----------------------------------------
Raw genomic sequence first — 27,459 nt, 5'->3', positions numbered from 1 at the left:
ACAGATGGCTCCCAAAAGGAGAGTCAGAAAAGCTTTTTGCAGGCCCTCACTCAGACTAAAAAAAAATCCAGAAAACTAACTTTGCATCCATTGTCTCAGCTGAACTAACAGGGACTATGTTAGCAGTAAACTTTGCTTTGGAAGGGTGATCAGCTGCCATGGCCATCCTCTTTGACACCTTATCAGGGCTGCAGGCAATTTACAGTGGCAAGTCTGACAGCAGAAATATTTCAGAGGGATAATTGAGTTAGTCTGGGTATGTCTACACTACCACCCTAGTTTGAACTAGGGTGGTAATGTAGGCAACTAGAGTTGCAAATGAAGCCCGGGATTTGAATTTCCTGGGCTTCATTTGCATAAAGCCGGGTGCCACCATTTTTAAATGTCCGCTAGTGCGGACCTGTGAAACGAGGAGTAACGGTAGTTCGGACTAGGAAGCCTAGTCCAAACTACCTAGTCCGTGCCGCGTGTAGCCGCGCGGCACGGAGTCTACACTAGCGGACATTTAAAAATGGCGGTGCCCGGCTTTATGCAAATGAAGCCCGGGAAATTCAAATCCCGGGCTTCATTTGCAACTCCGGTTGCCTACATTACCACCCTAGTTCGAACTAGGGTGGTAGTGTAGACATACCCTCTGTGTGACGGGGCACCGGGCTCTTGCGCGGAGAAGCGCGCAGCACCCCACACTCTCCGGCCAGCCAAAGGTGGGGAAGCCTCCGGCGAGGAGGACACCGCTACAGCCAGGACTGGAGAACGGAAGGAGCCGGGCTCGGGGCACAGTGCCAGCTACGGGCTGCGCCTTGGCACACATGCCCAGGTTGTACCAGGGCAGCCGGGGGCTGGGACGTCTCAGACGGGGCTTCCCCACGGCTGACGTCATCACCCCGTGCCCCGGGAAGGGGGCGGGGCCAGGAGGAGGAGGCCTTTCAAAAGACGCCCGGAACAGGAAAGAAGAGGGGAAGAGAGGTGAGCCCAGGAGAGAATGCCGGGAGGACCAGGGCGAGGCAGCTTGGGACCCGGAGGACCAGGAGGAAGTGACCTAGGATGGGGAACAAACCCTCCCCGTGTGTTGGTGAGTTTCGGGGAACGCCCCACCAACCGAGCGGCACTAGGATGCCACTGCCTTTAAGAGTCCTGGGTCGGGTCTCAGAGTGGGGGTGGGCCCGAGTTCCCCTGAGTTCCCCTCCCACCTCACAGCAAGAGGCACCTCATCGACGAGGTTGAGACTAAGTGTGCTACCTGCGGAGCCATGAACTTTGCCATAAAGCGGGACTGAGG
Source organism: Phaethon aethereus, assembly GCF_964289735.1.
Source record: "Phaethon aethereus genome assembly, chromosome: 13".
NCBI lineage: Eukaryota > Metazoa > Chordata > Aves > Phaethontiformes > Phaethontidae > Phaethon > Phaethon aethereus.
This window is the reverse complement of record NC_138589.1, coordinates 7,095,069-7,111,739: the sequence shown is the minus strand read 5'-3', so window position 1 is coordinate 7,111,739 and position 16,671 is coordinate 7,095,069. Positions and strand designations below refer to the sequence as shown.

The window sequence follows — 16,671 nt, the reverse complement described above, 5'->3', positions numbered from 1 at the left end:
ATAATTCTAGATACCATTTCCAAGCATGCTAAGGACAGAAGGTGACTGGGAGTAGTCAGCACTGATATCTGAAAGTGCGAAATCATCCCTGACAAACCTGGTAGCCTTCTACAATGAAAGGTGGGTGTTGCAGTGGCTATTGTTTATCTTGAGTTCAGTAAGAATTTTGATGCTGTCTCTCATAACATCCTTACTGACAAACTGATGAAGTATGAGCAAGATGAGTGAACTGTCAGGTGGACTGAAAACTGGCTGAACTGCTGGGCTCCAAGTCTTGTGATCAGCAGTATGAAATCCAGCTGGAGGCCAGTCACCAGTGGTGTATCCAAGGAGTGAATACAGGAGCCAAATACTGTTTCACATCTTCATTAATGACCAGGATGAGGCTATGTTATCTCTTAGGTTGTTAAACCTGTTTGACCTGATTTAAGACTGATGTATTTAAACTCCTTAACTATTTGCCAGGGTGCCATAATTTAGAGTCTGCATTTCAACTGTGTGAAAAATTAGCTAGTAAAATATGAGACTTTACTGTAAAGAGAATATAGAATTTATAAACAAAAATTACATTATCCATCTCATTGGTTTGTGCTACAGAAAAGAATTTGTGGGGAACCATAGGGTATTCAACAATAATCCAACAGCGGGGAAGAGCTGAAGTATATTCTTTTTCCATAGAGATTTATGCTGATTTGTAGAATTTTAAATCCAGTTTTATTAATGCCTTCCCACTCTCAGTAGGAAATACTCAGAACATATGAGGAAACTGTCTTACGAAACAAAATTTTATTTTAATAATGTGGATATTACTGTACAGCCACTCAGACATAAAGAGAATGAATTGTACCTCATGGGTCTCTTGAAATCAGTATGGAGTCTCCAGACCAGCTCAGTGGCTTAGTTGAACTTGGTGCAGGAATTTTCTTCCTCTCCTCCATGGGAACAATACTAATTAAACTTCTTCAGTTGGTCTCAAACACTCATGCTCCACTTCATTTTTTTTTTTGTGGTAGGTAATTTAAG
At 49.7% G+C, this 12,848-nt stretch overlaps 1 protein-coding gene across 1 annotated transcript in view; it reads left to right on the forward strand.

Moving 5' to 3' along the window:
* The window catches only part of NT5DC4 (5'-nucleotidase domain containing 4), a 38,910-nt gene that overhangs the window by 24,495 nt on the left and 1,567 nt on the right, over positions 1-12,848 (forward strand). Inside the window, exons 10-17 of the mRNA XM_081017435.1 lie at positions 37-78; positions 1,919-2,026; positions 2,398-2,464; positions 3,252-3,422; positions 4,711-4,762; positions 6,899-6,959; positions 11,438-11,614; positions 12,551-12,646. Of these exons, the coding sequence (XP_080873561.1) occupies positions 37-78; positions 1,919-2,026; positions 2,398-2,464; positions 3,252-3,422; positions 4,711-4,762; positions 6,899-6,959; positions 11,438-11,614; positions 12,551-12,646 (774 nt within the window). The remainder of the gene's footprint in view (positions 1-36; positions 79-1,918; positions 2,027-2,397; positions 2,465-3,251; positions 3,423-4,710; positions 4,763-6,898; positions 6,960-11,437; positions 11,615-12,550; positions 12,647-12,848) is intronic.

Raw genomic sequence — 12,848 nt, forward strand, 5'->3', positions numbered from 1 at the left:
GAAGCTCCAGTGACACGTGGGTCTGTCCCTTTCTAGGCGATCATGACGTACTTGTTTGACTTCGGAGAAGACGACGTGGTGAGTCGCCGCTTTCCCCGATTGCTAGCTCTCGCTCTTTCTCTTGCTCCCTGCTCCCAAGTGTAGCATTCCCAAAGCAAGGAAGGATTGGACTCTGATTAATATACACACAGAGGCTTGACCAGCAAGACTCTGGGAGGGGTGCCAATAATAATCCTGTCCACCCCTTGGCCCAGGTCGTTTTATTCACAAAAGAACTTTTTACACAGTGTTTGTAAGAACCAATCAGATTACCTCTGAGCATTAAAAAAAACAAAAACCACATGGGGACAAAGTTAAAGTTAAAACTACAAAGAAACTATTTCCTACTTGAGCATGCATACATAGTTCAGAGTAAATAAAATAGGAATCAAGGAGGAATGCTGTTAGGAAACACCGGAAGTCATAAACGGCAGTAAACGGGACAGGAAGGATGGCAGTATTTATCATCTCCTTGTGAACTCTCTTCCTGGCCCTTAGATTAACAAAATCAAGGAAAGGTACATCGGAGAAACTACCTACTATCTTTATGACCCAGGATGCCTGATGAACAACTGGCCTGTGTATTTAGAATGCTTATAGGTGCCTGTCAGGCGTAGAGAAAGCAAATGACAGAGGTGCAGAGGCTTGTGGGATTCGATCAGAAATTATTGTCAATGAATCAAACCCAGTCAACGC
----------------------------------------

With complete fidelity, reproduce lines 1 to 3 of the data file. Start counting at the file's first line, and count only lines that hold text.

Raw genomic sequence first — 27,459 nt, 5'->3', positions numbered from 1 at the left:
ACAGATGGCTCCCAAAAGGAGAGTCAGAAAAGCTTTTTGCAGGCCCTCACTCAGACTAAAAAAAAATCCAGAAAACTAACTTTGCATCCATTGTCTCAGCTGAACTAACAGGGACTATGTTAGCAGTAAACTTTGCTTTGGAAGGGTGATCAGCTGCCATGGCCATCCTCTTTGACACCTTATCAGGGCTGCAGGCAATTTACAGTGGCAAGTCTGACAGCAGAAATATTTCAGAGGGATAATTGAGTTAGTCTGGGTATGTCTACACTACCACCCTAGTTTGAACTAGGGTGGTAATGTAGGCAACTAGAGTTGCAAATGAAGCCCGGGATTTGAATTTCCTGGGCTTCATTTGCATAAAGCCGGGTGCCACCATTTTTAAATGTCCGCTAGTGCGGACCTGTGAAACGAGGAGTAACGGTAGTTCGGACTAGGAAGCCTAGTCCAAACTACCTAGTCCGTGCCGCGTGTAGCCGCGCGGCACGGAGTCTACACTAGCGGACATTTAAAAATGGCGGTGCCCGGCTTTATGCAAATGAAGCCCGGGAAATTCAAATCCCGGGCTTCATTTGCAACTCCGGTTGCCTACATTACCACCCTAGTTCGAACTAGGGTGGTAGTGTAGACATACCCTCTGTGTGACGGGGCACCGGGCTCTTGCGCGGAGAAGCGCGCAGCACCCCACACTCTCCGGCCAGCCAAAGGTGGGGAAGCCTCCGGCGAGGAGGACACCGCTACAGCCAGGACTGGAGAACGGAAGGAGCCGGGCTCGGGGCACAGTGCCAGCTACGGGCTGCGCCTTGGCACACATGCCCAGGTTGTACCAGGGCAGCCGGGGGCTGGGACGTCTCAGACGGGGCTTCCCCACGGCTGACGTCATCACCCCGTGCCCCGGGAAGGGGGCGGGGCCAGGAGGAGGAGGCCTTTCAAAAGACGCCCGGAACAGGAAAGAAGAGGGGAAGAGAGGTGAGCCCAGGAGAGAATGCCGGGAGGACCAGGGCGAGGCAGCTTGGGACCCGGAGGACCAGGAGGAAGTGACCTAGGATGGGGAACAAACCCTCCCCGTGTGTTGGTGAGTTTCGGGGAACGCCCCACCAACCGAGCGGCACTAGGATGCCACTGCCTTTAAGAGTCCTGGGTCGGGTCTCAGAGTGGGGGTGGGCCCGAGTTCCCCTGAGTTCCCCTCCCACCTCACAGCAAGAGGCACCTCATCGACGAGGTTGAGACTAAGTGTGCTACCTGCGGAGCCATGAACTTTGCCATAAAGCGGGACTGAGG
Source organism: Phaethon aethereus, assembly GCF_964289735.1.